Now that Americans are traveling to Cuba again and the US embassy in Havana has re-opened, the Obama administration is looking to allow scheduled air service between the US and Cuba (rather than just charter flights) by the end of the year. A key stumbling block is allowing Cuba’s state airline Cubana de Aviación to fly to the US.
Cubana, originally started as a subsidiary of Pan Am, flies predominantly Russian aircraft but has 5 leased Airbus planes (A319 and A320s) from Avion Express. Ironically for an airline owned by a communist government, the majority of their fleet offers more than one class of service. (For what it’s worth, so does Air Koryo.)
Back in May I expressed skepticism about the potential of the Cuban aviation market for US airlines. I believe it’s overhyped.
American just announced an expansion of their charter flights to Cuba, and is chomping at the bit to begin scheduled service.
American’s new charter service between Los Angeles and Havana will be sold by Cuba Travel Services and will operate on Saturdays beginning Dec.12 with Boeing 737 aircraft. In addition, American will operate a Saturday flight between Miami International Airport and Havana, also sold by Cuba Travel Services.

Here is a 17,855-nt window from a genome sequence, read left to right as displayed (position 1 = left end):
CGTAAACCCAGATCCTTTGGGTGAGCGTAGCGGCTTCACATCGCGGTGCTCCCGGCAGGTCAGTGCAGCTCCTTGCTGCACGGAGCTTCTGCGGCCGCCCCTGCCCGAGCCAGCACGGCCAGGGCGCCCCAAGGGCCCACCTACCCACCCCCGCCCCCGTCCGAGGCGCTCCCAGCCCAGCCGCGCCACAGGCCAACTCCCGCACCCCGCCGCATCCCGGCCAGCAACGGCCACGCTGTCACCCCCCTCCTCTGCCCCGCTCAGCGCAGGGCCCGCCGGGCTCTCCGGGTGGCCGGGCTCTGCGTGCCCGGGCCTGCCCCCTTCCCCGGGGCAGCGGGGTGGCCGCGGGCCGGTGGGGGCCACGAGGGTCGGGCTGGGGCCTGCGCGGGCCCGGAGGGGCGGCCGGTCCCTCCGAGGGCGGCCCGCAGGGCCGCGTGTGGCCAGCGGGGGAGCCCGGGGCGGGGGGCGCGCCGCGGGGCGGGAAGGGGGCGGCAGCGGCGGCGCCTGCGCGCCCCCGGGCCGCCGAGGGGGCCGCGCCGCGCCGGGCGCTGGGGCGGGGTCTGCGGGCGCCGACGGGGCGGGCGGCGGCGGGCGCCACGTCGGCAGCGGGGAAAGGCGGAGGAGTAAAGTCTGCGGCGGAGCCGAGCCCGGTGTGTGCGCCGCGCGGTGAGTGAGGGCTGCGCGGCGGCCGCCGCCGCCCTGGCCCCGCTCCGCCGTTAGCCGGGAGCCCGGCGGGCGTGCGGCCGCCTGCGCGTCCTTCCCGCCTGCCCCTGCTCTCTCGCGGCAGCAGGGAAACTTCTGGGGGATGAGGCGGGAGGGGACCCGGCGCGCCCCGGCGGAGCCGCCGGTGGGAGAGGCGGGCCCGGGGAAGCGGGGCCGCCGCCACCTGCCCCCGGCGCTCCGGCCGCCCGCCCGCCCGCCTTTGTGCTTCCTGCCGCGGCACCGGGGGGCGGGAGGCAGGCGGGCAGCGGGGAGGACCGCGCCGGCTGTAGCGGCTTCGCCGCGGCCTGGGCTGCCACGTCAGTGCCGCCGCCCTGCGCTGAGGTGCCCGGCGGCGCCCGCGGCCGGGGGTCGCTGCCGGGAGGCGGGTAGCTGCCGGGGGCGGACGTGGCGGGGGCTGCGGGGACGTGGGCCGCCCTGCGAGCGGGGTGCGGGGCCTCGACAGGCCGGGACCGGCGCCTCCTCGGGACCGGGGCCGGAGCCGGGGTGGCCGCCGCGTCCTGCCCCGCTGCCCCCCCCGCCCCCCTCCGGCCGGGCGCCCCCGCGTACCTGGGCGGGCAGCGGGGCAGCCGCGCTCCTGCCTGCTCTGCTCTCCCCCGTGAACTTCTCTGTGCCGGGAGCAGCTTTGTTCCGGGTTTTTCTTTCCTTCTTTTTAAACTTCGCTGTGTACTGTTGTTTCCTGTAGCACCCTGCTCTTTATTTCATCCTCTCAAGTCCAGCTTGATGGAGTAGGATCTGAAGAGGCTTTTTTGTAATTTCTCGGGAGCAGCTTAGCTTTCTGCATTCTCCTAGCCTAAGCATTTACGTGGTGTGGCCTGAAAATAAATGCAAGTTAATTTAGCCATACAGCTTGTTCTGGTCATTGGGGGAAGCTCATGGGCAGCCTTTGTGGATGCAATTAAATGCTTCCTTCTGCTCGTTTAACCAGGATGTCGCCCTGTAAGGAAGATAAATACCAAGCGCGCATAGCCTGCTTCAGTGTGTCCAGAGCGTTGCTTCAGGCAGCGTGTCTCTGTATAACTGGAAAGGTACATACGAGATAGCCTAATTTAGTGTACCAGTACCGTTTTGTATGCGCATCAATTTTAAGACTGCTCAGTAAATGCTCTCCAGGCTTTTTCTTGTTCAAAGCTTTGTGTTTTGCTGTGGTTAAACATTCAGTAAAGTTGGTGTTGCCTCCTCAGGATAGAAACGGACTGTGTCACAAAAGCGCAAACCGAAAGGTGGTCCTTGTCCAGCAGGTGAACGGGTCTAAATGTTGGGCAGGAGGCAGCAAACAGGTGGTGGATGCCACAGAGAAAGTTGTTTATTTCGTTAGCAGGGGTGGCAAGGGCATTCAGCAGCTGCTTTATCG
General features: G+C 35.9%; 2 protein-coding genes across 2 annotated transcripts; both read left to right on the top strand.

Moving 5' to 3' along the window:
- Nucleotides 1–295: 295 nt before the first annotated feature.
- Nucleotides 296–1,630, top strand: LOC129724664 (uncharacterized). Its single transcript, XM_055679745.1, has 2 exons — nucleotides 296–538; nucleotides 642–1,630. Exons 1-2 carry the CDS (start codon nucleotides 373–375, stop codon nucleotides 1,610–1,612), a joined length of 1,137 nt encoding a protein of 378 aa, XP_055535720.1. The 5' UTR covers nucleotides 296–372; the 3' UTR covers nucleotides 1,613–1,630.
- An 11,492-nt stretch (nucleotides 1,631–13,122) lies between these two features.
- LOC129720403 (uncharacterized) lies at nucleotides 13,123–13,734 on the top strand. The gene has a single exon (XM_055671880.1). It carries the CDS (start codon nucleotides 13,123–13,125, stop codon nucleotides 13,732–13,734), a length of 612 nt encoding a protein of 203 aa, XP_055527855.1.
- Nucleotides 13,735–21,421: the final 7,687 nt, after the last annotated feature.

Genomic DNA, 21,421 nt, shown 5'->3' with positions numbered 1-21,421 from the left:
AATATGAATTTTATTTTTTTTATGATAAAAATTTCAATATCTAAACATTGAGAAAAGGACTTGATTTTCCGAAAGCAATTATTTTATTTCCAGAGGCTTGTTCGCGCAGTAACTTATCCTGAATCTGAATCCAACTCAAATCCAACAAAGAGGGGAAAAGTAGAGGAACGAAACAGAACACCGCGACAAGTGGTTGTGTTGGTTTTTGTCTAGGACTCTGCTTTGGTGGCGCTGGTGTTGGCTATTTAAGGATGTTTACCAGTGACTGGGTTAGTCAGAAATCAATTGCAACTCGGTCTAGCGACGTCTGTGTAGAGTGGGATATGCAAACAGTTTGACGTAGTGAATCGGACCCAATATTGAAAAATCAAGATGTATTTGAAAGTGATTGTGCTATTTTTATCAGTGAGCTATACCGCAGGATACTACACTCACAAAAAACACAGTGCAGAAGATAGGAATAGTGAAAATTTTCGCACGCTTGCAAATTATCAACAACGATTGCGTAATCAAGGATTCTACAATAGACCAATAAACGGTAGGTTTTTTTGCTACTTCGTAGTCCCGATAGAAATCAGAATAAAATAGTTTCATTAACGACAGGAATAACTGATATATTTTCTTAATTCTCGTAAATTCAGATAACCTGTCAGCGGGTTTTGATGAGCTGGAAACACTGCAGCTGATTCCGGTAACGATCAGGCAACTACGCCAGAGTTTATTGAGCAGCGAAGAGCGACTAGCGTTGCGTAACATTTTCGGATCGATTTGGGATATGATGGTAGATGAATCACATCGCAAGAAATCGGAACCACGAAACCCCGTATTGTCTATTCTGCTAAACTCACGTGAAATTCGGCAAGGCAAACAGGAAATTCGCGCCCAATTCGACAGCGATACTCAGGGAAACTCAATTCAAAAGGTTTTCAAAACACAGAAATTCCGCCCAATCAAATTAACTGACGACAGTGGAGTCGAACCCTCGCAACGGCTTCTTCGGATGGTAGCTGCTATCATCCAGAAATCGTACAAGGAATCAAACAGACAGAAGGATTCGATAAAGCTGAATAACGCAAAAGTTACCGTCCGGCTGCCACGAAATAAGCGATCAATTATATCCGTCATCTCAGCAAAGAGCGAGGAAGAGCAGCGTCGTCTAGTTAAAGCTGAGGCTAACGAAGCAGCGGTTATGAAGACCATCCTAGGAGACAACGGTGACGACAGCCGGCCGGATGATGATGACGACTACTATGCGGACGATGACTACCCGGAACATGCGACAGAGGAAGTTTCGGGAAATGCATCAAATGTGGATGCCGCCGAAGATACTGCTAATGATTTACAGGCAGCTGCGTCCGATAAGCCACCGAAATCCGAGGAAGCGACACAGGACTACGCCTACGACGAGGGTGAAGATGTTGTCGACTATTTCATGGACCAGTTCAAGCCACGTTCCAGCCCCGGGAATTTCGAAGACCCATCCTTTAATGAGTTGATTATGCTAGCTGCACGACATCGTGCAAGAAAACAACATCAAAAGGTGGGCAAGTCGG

American has operated charter flights to Cuba since 1991. With these additions, American will offer 22 weekly flights from Miami, Tampa and Los Angeles to five destinations in the country: Camagüey, Cienfuegos, Havana, Holguin and Santa Clara.
There’s a novelty factor for US tourists, and the potential for catchup growth if the Cuban government allows it. However,
- Pretty much all traffic for these flights will originate in the US. There’s almost no customer base to support these flights in Cuba.
- Planes will be filled predominantly with leisure travel. Cuba isn’t a strong business destination.
- Infrastructure in Cuba, from the airport to hotels, is wholly inadequate to match an aviation boom and influx of tourists. (Although scheduled flights versus international charters might at least move from terminal 2 in Havana to the more modern terminal 3.)
- It’s an expensive airport to operate at, with costs that make Miami look like Branson, Missouri.
In fairness, it’s a somewhat strong tourist destination from Canada, although Air Canada’s daily Toronto-Havana flight from Toronto is operated only with a 97 seat Embraer E-190. Several airlines make once a week Cuba service work from a variety of Canadian cities to places like Holguin in Cuba bypassing Havana. So there is a market albeit not a huge one. Miami is likely to be a stronger gateway as well.
While Cuba is a new and exciting market, I believe it’s a limited one and not a new airline gold rush.
Cuba is interesting mostly as a forbidden fruit. In Argentina at least there’s a saying, “Tengo una remera del Che y no sé por qué,” or “I have a Che T-shirt and I don’t know why.” In Colombo, Sri Lanka earlier this year I came across these contradictory symbols on a local vehicle:
And of course at one time Guevara was featured at the W South Beach.
I just hope that when people do go, they’ll internalize what he — and the Cuban revolution — have meant for the lives of people.